-In the Special Counsel’s appointment order, the Deputy Attorney General anoints himself as the “Acting Attorney General.” Even though the Attorney General recused himself from any campaign related investigations, many would believe that Rosenstein clearly usurped the Constitutional Authority of the Attorney General.

      oh, would “many?” there’s no confirmation bias at work here at all, I’m sure.

      Back here in reality: Rosenstein (a Republican, just like Mueller and Comey) didn’t “usurp” anything. Sessions recused himself, period. Next in line, thanks. It’s right there in 28 U.S. Code § 508:

      (a) In case of a vacancy in the office of Attorney General, or of his absence or disability, the Deputy Attorney General may exercise all the duties of that office, and for the purpose of section 3345 of title 5 the Deputy Attorney General is the first assistant to the Attorney General.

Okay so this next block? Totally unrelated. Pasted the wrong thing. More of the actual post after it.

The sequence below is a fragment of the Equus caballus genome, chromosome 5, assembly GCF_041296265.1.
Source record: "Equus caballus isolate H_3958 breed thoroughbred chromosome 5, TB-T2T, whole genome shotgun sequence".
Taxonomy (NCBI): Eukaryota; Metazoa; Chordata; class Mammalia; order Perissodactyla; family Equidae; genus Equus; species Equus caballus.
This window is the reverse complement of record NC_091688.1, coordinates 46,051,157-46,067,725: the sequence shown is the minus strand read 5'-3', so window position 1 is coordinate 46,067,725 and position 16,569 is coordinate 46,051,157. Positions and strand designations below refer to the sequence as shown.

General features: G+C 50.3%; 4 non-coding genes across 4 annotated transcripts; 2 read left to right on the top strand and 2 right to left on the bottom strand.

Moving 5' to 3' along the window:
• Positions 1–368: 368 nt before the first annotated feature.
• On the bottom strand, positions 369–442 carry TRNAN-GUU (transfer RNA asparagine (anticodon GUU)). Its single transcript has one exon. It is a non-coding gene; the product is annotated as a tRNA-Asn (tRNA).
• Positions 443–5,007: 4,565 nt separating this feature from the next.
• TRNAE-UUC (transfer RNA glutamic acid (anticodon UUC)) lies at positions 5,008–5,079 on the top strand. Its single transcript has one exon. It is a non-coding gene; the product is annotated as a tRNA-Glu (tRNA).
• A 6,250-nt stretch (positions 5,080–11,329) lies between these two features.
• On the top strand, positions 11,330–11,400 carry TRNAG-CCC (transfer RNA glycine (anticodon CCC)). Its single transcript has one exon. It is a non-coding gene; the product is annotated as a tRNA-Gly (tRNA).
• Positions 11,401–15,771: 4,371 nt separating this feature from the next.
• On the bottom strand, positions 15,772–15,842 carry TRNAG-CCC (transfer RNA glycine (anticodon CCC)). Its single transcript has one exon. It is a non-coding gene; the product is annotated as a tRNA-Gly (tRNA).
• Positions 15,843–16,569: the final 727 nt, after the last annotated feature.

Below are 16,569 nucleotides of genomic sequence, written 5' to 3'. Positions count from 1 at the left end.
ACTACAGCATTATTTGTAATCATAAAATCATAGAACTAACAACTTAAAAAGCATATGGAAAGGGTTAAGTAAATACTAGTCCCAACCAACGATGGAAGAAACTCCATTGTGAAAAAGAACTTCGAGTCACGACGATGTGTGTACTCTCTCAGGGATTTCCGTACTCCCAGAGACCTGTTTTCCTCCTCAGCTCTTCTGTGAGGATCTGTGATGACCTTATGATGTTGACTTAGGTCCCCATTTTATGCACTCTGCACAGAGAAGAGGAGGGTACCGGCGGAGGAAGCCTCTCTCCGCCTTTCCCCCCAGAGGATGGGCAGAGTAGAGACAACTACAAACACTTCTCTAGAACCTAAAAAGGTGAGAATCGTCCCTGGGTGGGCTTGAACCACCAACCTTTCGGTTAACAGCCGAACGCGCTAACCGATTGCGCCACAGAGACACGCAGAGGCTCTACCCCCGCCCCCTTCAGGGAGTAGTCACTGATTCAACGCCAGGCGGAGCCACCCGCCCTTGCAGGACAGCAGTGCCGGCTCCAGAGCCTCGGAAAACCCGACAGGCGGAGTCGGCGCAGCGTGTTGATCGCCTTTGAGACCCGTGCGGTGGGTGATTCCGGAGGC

-In the Special Counsel’s appointment order, the Deputy Attorney General directs the Special Counsel to investigate,”links and coordination”…how can one investigate something that is not a crime?

      Classic Trump cultist half-truth. Here’s what the appointment order actually says:

      (i) any links and/or coordination between the Russian government and individuals associated with the campaign of President Donald Trump; and

      (ii) any matters that arose or may arise directly from the investigation; and

      (iii) any other matters within the scope of 28 C.F.R. § 600.4(a).

      And yes, the scope of the probe absolutely covers potential crimes. Manafort has already been indicted on money laundering charges. You don’t appear to know what you’re talking about.